Sri Ramana Maharshi’s Mahanirvana and the Comet in the Sky

Editor’s Note: The following is the description of the luminous comet that streaked across the sky disappearing behind the holy hill of Arunachala at the time of Sri Ramana Maharshi’s Mahasamadhi. The devotees who saw it from far away realized that it was an “announcement” that Bhagavan Ramana had entered Mahanirvana. 

14 April 1950:

At about 9 p.m., Monsieur Cartier-Brassen, the French photographer, who has been here for about a fortnight with his wife, related an experience of his to me.

“It is a most astonishing experience,’’ he said. “I was in the open space in front of my house, when my friends drew my attention to the sky, where I saw a vividly-luminous shooting star with a luminous tail, unlike any shooting star I had before seen, coming from the South, moving slowly across the sky and, reaching the top of Arunachala, disappeared behind it.

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All Are In The Circle Of Love

The Sage of Arunachala, Sri Ramana Maharshi, gave us the purest teachings.

If we look at the devotees of Sri Ramana, we see that they were some of the greatest yogis and jnanis of their day.

Many of them were world class poets and scholars. But they led quiet, unpretentious, and humble lives fully content in the grace of Bhagavan Ramana.

In outward appearance, Sri Ramana appeared as an ordinary sadhu sitting quietly on the rocks of Arunachala, and wandering the holy hill at times.

The yogis of the highest wisdom upon meeting him recognized him instantly as the king of yogis, serene and content, whose very presence was the blessing they had been seeking.

The message of Sri Ramana is simple and echoes the Upanishads.

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PLATINUM INSURANCE

From Mira Prabhu, the mystic, yogini writer residing at Arunachala mountain in India.

mira prabhu

36e4cbc86a09d338c9b54bed3a0b98fdHow are you? I asked a friend in Manhattan. Oh, I’m just FINE, he said with a laugh—then proceeded to inform me that FINE was an anagram for Fuddled, Insecure, Neurotic and Egocentric. (Actually he used two hyphenated words for the ‘f,’ but I think I’ll leave what they are to your rich imagination.)

The fact is that almost every one of us is (or has been) fraught by a million insecurities—and who could blame us? Consider the world wars our species has endured, the concentration camps and gulags, the ugliness of misogyny and patriarchy that plague so many, in a nutshell, man’s inhumanity to man—all of which leave scars on the collective human psyche. Above all, consider our ephemeral nature, as fragile as a snowflake melting under a hot sun. No matter how big we are in the world, nothing can protect us from old age, sickness and death; yes, when Yama…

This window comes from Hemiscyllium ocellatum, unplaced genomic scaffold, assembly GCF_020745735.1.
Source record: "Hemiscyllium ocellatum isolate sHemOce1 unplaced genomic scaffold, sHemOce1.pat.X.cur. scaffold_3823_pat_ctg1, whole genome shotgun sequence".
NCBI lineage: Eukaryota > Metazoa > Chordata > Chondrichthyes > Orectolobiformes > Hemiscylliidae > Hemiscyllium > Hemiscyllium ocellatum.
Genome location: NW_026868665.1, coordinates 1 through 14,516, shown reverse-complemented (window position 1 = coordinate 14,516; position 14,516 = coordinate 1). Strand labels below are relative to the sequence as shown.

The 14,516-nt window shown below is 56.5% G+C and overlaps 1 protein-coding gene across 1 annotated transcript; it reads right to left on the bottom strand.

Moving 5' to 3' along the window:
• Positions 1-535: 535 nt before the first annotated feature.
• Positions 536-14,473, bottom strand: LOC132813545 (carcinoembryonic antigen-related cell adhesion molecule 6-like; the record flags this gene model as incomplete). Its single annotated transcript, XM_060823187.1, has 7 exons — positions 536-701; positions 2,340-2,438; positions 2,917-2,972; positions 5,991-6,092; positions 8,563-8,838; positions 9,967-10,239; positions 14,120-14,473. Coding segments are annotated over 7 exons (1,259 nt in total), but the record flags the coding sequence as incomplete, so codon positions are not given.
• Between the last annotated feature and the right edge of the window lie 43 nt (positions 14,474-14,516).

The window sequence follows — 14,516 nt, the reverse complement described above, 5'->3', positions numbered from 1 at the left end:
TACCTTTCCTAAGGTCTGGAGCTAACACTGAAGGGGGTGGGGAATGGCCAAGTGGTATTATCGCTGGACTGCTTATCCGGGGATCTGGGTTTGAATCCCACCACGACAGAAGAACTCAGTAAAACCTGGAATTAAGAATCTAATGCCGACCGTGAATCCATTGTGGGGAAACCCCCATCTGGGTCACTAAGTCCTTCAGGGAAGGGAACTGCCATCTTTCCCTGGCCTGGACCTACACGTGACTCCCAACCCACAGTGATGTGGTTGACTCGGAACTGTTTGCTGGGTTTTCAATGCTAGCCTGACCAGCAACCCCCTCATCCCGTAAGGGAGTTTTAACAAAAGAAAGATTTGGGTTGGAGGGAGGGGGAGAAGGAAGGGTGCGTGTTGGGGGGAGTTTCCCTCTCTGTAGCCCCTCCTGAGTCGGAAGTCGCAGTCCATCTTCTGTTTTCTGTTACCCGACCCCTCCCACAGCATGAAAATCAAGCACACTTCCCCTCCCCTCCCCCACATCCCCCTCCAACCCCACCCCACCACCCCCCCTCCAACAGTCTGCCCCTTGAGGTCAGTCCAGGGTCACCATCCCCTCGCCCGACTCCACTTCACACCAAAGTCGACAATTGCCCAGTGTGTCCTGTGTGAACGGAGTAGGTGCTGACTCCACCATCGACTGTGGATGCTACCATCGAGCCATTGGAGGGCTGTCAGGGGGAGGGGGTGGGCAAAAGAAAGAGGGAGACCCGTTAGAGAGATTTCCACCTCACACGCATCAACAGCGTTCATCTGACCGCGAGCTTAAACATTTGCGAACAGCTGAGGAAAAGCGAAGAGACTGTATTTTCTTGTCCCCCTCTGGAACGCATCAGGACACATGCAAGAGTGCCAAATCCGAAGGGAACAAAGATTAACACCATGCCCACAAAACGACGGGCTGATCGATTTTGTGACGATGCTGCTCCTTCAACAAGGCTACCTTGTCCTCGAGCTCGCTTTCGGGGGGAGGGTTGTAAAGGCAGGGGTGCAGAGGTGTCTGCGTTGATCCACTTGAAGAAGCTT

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Sri Ramana and My Teacher Gurudev Sri Chitrabhanu-Ji: By Dr. Harsh K. Luthar

All of us come from different backgrounds, and we walk the path in our own unique way. Yet, we all have the same innermost longing to know the deepest mystery of our own nature and being. Reflectin…

Source: Sri Ramana and My Teacher Gurudev Sri Chitrabhanu-Ji: By Dr. Harsh K. Luthar

Ego’s Death

egos-death-is-the-play-of-grace

Sri Ramana emphasizes that the true renunciation does not involve going to some special place like a forest or ashram to meditate.

The real giving up, is letting go of the ego, the sense of doership, the identification with our mental fluctuations due to attachments and expectations.

Can an animal attain Self-Realization?

Birth as a Human

Bhagavan Ramana generally went along with the Hindu orthodox traditions and rarely contradicted them. But there were several notable exceptions.

One exception involved his own mother who lived with him despite the fact that Bhagavan was a Sadhu, a renunciate.

The second exception involved animals around him whom Bhagavan gave equality with human beings.

Once Bhagavan said, “It is not true that birth as a man is necessarily the highest, and that one must attain realisation only from being a man. Even an animal can attain Self-realisation”. (‘Day by Day with Bhagavan’ 2-9-46)

Two Great Truths of Absolute and Relative Reality

By Mira Prabhu who is both an amazing and insightful Yogini as well as a very gifted writer. ❤

mira prabhu

SHIVA AND SHAKTI TANTRA

In my volatile teens, I was struck by the poignant beauty of an ancient metaphor (contained within the Mundaka Upanishad) that speaks of two birds perched on the branch of a tree: one bird eats the fruit of the tree while the other watches.

The first bird represents the individual self/soul; distracted by the fruits (signifying sensual pleasures), she forgets her lord and lover and tries to enjoy the fruit independent of him. (This separating amnesia is known in Sanskrit as maha-maya or enthrallment; it results in the plunge of the individual into the ephemeral realm of birth and death.) As for the second bird, it is an aspect of the Divine/Self that rests in every heart—and which remains forever constant even as the individual soul is bedazzled by the material world.

This teaching implies that it is ignorance of our true nature that creates a vicious cycle: the individual, being blinded by the illusion of existing as a separate…

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